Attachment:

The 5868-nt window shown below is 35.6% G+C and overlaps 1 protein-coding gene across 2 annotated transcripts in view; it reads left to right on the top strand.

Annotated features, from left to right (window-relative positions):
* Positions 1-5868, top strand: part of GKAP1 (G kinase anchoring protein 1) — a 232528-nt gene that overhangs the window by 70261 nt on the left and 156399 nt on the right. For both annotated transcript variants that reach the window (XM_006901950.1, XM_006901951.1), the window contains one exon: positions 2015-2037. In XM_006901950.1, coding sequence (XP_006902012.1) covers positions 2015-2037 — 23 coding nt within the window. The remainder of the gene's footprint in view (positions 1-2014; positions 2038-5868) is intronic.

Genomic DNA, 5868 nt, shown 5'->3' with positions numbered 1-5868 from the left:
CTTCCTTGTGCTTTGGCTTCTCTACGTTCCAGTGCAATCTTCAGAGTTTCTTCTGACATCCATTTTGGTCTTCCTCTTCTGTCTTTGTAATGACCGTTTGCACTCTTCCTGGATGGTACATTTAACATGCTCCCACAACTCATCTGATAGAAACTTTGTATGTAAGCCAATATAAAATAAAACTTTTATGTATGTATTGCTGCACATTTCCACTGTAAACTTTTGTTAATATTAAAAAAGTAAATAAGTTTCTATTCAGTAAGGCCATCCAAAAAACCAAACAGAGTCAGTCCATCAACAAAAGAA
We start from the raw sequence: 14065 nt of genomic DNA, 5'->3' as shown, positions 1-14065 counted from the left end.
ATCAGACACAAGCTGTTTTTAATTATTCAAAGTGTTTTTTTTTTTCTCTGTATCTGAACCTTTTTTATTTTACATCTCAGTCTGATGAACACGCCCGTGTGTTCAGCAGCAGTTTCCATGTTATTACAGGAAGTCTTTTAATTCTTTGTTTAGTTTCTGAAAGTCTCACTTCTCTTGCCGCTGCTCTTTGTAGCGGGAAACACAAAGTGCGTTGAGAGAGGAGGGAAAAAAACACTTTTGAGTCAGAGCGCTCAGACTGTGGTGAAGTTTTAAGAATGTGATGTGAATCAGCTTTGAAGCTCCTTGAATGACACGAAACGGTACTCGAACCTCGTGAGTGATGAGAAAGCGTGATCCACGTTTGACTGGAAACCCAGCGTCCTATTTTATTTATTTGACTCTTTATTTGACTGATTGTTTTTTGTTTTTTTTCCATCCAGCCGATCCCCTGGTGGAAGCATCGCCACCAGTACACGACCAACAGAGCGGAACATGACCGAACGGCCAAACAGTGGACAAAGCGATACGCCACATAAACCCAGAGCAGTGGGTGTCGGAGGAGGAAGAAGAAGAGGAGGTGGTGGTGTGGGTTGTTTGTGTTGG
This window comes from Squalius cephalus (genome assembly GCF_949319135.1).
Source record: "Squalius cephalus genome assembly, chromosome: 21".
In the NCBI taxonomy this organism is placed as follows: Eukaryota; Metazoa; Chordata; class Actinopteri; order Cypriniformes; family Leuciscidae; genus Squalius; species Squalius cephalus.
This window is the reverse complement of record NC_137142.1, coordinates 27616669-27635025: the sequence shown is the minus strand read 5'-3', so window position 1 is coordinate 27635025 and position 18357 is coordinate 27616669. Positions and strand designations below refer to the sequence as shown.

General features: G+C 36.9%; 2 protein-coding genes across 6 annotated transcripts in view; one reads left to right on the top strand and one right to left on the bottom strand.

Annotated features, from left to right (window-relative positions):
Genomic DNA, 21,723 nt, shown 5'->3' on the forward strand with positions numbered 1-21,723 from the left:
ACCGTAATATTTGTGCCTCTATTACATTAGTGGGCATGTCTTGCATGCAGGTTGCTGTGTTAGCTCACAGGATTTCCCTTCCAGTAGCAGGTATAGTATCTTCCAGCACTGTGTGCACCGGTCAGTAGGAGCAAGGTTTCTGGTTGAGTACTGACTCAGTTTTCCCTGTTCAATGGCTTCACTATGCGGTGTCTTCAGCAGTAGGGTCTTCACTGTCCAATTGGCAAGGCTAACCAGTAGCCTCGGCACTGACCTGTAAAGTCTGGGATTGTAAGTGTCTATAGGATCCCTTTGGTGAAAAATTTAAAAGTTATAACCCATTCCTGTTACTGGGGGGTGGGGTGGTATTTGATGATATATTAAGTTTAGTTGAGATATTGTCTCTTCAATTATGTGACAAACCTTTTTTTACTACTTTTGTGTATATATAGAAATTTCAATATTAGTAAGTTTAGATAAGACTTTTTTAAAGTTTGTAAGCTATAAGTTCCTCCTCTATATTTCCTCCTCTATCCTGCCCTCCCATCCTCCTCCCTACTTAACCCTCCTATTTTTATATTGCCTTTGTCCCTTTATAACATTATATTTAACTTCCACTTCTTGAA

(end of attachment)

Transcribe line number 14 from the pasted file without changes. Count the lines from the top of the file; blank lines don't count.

Genomic DNA, 21,723 nt, shown 5'->3' on the forward strand with positions numbered 1-21,723 from the left: